As Nicaragua's Sandinista National Liberation Front has continued to challenge the Oct. 20 presidential election it clearly lost, speculation has run rampant over why the Sandinistas are putting up such a fight.
One theory has to do with property.
The rejected Sandinistas, the reasoning goes, are worried that President-elect Arnoldo Alemn plans to make good on a campaign pledge to require Sandinistas to either pay for or give up properties they took before leaving power in 1990. The speculation is that Sandinista leaders - including former president and defeated challenger Daniel Ortega, who picked up a fine house in the land grab now known as "la Piata" - want guarantees from Mr. Alemn, who takes office in January, that he'll leave the properties alone in exchange for post-election tranquility.
The theory may or may not be true, but it reflects the extent to which private-property issues mark Nicaraguan life. With more than 8,000 cases of properties expropriated by the Sandinistas in dispute and with laws on property rights fuzzy, uncertainty reigns.
That's hardly surprising. In little more than a decade the country has gone from an entrenched oligarchy under the dictatorship of Gen. Anastasio Somoza to a Marxist dictatorship under the Sandinistas to a democratically elected government under President Violeta Barrios de Chamorro.
As Marxist idealists, the Sandinistas confiscated huge holdings of the very rich. But they seized small and medium-sized properties - about 40 percent of agricultural land - in a quest to create cooperative state farms. As the unpopularity of such moves became increasingly clear with the rising strength of the United States-backed contra rebels, the Sandinistas set about handing out lands.
President Chamorro's primary goal when she took over in 1990 was to consolidate peace and democracy, rather than confront divisive issues such as property rights. But neither real economic growth nor stable social peace will be possible, many observers insist, until property issues are resolved. "Our largest single problem remains property," says Gerardo Salinas, president of Nicaragua's High Council for Private Enterprise. "If our economy is to grow sufficiently to meet our needs, we will require foreign investment. But for that we need secure property rights."
Land-title horror stories
Stories abound in Nicaragua of frustrations and hardships stemming from the property tangle: a Pizza Hut for Managua that almost failed for lack of a piece of land with a clear title (the restaurant finally opened); thousands of acres of farmland left fallow by property disputes in a country once an agricultural powerhouse; exiled families returning home after the 1980s war to find their farms divided up or their houses inhabited by somebody else.
Government officials estimate that up to a third of the country's farmland is caught up in ownership disputes and sits untilled.
The Chamorro government claims it has resolved nearly 80 percent of the property disputes. But analysts point out that this only means that a clear title has been validated. It doesn't mean that a dispute has been settled with either restitution or compensation. "We don't hear any specific figures for how many people have actually settled an offer" and received compensation, says a foreign official close to the property issue.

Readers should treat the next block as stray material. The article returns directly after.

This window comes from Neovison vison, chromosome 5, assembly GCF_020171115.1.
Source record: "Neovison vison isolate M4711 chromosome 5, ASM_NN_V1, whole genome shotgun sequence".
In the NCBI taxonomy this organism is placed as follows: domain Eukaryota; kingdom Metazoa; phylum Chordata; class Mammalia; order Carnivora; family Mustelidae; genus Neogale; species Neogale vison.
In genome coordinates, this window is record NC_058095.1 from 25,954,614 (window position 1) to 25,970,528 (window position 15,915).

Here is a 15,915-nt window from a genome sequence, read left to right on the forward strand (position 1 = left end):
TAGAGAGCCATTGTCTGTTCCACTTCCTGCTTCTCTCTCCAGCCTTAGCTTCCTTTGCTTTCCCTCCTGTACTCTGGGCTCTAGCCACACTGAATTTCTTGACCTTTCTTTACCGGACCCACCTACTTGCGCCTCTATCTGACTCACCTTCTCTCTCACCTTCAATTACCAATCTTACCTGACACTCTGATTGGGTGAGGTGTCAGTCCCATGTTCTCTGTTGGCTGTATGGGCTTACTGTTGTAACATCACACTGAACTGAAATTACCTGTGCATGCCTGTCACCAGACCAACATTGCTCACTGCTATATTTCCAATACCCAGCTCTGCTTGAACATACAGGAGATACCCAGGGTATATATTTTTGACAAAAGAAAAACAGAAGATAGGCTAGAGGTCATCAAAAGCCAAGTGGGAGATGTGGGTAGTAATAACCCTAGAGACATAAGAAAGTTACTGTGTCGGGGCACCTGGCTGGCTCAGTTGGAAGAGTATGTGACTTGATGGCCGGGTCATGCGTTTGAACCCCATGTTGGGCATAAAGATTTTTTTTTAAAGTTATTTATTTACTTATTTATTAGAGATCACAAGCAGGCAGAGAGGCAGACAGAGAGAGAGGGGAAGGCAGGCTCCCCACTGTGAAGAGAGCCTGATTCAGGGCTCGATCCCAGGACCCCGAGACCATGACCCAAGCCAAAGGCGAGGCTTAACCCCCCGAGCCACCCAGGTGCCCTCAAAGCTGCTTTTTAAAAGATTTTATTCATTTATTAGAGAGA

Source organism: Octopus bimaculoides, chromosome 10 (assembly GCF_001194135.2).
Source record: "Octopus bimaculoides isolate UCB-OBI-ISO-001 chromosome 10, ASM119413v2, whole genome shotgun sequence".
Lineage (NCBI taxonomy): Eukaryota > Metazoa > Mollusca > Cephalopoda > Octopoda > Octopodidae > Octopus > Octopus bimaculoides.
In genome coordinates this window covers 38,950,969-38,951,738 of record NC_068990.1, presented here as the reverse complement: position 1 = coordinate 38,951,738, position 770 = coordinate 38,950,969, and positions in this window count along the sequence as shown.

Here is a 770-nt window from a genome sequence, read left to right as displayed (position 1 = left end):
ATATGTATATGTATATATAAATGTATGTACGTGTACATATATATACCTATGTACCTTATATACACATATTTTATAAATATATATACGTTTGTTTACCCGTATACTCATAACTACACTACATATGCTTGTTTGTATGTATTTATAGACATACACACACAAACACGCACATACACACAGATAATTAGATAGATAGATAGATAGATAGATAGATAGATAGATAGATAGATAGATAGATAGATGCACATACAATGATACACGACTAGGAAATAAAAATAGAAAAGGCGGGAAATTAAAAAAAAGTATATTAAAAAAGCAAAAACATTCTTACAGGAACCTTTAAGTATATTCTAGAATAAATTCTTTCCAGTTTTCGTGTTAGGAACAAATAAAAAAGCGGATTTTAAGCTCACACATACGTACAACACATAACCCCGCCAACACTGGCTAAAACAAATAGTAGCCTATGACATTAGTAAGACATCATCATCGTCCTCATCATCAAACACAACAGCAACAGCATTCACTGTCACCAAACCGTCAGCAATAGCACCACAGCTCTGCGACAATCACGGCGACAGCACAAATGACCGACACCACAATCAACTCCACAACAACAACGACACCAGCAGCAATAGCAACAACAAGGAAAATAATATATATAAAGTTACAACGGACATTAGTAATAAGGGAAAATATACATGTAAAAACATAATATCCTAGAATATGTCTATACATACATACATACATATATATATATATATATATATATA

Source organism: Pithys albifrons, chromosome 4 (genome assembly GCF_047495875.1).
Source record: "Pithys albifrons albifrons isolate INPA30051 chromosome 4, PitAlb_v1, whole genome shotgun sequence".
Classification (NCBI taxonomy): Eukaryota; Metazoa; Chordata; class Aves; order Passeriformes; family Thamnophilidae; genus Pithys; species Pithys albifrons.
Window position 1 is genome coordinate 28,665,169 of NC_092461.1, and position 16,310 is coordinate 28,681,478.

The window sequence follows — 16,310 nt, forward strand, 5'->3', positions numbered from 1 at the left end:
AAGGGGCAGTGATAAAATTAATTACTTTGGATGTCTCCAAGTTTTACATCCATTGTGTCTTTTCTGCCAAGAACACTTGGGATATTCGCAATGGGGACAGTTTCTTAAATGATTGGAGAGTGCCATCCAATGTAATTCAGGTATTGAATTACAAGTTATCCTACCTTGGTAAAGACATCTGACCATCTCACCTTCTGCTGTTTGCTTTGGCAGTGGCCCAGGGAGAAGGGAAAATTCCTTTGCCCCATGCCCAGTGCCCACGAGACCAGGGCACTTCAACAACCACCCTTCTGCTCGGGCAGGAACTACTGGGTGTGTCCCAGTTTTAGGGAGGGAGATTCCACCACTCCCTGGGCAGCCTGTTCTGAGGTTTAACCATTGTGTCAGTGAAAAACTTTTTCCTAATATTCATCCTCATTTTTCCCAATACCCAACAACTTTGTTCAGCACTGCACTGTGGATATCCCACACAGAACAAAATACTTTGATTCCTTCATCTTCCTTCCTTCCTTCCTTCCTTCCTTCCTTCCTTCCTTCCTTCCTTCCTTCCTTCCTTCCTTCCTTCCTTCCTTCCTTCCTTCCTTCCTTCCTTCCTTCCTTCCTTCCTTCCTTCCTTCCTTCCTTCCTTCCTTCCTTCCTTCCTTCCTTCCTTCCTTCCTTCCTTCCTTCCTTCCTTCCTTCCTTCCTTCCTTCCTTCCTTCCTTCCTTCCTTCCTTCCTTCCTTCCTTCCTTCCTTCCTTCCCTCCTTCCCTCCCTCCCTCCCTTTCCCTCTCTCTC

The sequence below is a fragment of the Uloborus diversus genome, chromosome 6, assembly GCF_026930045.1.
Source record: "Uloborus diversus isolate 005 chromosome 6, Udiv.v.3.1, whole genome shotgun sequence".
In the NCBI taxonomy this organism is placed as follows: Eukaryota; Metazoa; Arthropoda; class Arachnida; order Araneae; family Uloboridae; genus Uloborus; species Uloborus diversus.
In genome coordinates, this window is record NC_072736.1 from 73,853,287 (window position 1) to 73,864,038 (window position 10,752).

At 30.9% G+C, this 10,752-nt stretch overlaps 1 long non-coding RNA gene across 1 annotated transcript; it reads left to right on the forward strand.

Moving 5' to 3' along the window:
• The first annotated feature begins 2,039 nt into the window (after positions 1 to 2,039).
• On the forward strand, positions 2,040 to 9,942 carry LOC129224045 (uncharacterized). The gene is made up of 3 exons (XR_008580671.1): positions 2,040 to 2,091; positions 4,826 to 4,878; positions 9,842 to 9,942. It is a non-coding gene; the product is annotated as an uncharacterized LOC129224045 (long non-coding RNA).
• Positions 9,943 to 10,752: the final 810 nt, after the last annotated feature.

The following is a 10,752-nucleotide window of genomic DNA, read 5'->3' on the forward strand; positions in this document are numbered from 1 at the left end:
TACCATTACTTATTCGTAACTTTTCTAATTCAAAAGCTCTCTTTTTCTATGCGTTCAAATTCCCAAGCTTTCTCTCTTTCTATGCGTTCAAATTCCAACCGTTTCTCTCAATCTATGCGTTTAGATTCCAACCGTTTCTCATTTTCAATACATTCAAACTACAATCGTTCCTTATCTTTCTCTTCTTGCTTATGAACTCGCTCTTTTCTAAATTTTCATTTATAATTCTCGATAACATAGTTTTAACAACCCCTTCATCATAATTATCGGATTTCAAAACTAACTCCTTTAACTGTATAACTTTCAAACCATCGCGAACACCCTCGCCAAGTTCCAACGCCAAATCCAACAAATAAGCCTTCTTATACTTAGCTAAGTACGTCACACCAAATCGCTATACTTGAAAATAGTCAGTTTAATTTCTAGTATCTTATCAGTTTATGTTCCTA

Owning property produces stability
In most cases property is not returned, leaving the government scrambling to make compensation. At one point the Chamorro government proposed issuing compensation bonds for up to $650 million - in a country with a gross national product under $2 billion. Another idea was to dedicate proceeds from the privatization of Nicaragua's phone company to compensation. But that privatization has been put off to at least next year.
In his presidential campaign, Alemn suggested an international assistance program of $400 million to $500 million. But that idea incited little foreign interest and has not appeared at the top of the future president's to-do list.
There is good reason to believe that settling property disputes will make Nicaragua more stable and prosperous. In the formerly war-torn north, ex-contras and demobilized Sandinistas alike have put down arms to work lands they gained after the war.
"With these ex-combatants working [land that] they know is theirs, there's less violence, greater security, more family stability, more long-term thinking," says Normn Montenegro, a regional program director in Matagalpa with TechnoServe, a United States foundation helping former fighters from the contra war develop farming skills. "We're also helping them to gain title to their land, so that too means more stability." The program has helped nearly 1,000 ex-combatants take title to land.
In Quilal, a contra hotbed during the war, TechnoServe has helped a group of ex-contras develop a coffee plantation. Near Matagalpa, mostly ex-contras now work a cooperative on land the Sandinista government confiscated from an American. "For the first time in my life, I'm taking part in a productive activity, and it's because we have the assurance of benefiting from our land and the work we do," says Pablo Montenegro, a cooperative member and former contra soldier.
But Nicaragua also needs a strengthened judiciary, observers say, capable of enforcing its rulings, if the issue of property rights is to be finally resolved. In many cases judicial property decisions simply go unenforced.
Others emphasize that it will be no good addressing the property problem without taking into account issues such as agricultural reform and rural development.